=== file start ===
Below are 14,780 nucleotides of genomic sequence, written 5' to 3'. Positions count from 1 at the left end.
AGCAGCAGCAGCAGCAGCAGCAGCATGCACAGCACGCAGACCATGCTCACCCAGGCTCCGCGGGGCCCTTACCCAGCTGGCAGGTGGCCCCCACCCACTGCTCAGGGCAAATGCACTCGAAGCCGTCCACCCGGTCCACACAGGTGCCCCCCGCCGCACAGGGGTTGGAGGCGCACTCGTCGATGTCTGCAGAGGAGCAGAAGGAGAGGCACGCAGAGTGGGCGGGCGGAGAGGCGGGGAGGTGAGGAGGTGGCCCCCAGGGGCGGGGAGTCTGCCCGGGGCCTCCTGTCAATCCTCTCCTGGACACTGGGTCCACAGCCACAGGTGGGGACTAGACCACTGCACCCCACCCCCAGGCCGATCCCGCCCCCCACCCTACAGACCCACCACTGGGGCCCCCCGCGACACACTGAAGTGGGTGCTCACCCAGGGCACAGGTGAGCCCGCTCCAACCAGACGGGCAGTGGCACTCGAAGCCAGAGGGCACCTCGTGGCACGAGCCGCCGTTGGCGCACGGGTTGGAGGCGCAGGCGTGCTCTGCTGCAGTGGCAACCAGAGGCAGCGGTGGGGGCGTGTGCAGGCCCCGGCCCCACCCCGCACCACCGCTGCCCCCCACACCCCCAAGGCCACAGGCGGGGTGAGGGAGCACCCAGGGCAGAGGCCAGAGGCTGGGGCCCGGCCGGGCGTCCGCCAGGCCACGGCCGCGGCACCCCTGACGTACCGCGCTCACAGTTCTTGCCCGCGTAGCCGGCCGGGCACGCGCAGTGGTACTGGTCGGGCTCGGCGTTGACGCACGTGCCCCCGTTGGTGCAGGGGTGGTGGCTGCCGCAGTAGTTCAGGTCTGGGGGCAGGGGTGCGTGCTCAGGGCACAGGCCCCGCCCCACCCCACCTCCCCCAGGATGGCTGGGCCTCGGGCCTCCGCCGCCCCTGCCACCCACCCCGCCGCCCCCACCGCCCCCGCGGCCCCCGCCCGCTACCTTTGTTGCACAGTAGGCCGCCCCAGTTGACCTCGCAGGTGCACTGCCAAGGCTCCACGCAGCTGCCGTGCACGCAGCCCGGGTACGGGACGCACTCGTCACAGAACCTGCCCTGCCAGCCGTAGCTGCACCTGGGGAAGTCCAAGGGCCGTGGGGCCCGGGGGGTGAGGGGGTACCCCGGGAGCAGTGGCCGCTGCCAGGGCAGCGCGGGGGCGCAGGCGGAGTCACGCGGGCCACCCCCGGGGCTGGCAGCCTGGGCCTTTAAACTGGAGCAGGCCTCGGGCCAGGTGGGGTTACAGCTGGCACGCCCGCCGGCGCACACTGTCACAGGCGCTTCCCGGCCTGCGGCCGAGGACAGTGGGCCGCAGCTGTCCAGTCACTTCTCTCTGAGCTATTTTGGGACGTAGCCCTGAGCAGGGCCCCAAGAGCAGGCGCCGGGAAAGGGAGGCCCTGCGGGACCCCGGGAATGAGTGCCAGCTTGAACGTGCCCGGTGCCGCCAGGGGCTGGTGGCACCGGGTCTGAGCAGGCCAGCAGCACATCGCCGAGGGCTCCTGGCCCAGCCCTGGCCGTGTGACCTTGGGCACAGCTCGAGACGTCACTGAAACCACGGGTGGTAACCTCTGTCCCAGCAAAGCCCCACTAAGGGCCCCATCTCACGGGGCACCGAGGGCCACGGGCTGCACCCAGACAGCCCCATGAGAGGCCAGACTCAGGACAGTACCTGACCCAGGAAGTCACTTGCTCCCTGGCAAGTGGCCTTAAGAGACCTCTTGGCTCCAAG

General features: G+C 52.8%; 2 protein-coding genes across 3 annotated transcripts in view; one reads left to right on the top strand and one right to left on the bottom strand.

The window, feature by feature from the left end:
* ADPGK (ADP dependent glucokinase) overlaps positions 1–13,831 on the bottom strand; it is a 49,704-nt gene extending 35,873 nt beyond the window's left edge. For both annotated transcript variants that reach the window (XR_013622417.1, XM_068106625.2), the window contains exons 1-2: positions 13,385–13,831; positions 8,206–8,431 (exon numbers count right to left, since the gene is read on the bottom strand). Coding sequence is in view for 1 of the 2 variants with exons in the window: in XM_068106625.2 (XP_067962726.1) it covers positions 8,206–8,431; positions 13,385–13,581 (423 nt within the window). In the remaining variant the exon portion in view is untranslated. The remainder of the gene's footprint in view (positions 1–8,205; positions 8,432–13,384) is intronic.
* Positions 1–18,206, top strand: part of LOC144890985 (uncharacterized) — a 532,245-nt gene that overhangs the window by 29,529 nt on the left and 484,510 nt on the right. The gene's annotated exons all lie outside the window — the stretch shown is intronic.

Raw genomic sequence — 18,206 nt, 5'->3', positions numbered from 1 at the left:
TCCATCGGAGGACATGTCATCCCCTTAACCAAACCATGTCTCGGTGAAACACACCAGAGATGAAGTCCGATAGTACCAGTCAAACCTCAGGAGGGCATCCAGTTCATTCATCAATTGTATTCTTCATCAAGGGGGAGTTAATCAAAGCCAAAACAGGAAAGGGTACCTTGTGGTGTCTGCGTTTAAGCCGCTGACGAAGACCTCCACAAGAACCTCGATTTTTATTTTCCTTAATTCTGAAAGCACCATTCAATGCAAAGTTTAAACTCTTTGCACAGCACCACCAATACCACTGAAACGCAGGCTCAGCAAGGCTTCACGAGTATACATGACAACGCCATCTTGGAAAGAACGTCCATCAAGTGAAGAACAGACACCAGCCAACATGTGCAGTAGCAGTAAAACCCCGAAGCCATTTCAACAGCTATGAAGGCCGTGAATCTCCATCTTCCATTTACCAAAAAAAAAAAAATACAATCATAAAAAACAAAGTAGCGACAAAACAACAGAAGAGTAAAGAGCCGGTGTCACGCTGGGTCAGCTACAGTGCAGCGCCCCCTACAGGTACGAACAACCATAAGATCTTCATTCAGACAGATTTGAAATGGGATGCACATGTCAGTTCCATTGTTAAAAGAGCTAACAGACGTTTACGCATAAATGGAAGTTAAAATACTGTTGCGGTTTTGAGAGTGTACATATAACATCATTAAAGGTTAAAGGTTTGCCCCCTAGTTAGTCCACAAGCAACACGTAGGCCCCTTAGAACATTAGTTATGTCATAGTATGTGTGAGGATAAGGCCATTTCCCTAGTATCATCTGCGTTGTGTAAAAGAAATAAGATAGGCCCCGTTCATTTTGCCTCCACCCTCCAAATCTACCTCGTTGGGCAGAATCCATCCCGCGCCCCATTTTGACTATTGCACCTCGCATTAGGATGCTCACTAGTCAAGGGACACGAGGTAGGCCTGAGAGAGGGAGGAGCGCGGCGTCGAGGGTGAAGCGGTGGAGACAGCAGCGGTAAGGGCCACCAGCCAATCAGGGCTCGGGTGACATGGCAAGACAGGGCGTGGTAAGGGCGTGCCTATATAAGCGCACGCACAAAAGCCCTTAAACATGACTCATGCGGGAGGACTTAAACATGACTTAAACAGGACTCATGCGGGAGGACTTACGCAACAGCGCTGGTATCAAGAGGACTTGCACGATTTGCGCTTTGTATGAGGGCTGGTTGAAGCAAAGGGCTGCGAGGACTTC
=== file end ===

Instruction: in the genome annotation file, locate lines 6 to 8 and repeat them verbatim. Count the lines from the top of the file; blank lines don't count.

* Positions 1–18,206, top strand: part of LOC144890985 (uncharacterized) — a 532,245-nt gene that overhangs the window by 29,529 nt on the left and 484,510 nt on the right. The gene's annotated exons all lie outside the window — the stretch shown is intronic.

Raw genomic sequence — 18,206 nt, 5'->3', positions numbered from 1 at the left:
TCCATCGGAGGACATGTCATCCCCTTAACCAAACCATGTCTCGGTGAAACACACCAGAGATGAAGTCCGATAGTACCAGTCAAACCTCAGGAGGGCATCCAGTTCATTCATCAATTGTATTCTTCATCAAGGGGGAGTTAATCAAAGCCAAAACAGGAAAGGGTACCTTGTGGTGTCTGCGTTTAAGCCGCTGACGAAGACCTCCACAAGAACCTCGATTTTTATTTTCCTTAATTCTGAAAGCACCATTCAATGCAAAGTTTAAACTCTTTGCACAGCACCACCAATACCACTGAAACGCAGGCTCAGCAAGGCTTCACGAGTATACATGACAACGCCATCTTGGAAAGAACGTCCATCAAGTGAAGAACAGACACCAGCCAACATGTGCAGTAGCAGTAAAACCCCGAAGCCATTTCAACAGCTATGAAGGCCGTGAATCTCCATCTTCCATTTACCAAAAAAAAAAAAATACAATCATAAAAAACAAAGTAGCGACAAAACAACAGAAGAGTAAAGAGCCGGTGTCACGCTGGGTCAGCTACAGTGCAGCGCCCCCTACAGGTACGAACAACCATAAGATCTTCATTCAGACAGATTTGAAATGGGATGCACATGTCAGTTCCATTGTTAAAAGAGCTAACAGACGTTTACGCATAAATGGAAGTTAAAATACTGTTGCGGTTTTGAGAGTGTACATATAACATCATTAAAGGTTAAAGGTTTGCCCCCTAGTTAGTCCACAAGCAACACGTAGGCCCCTTAGAACATTAGTTATGTCATAGTATGTGTGAGGATAAGGCCATTTCCCTAGTATCATCTGCGTTGTGTAAAAGAAATAAGATAGGCCCCGTTCATTTTGCCTCCACCCTCCAAATCTACCTCGTTGGGCAGAATCCATCCCGCGCCCCATTTTGACTATTGCACCTCGCATTAGGATGCTCACTAGTCAAGGGACACGAGGTAGGCCTGAGAGAGGGAGGAGCGCGGCGTCGAGGGTGAAGCGGTGGAGACAGCAGCGGTAAGGGCCACCAGCCAATCAGGGCTCGGGTGACATGGCAAGACAGGGCGTGGTAAGGGCGTGCCTATATAAGCGCACGCACAAAAGCCCTTAAACATGACTCATGCGGGAGGACTTAAACATGACTTAAACAGGACTCATGCGGGAGGACTTACGCAACAGCGCTGGTATCAAGAGGACTTGCACGATTTGCGCTTTGTATGAGGGCTGGTTGAAGCAAAGGGCTGCGAGGACTTC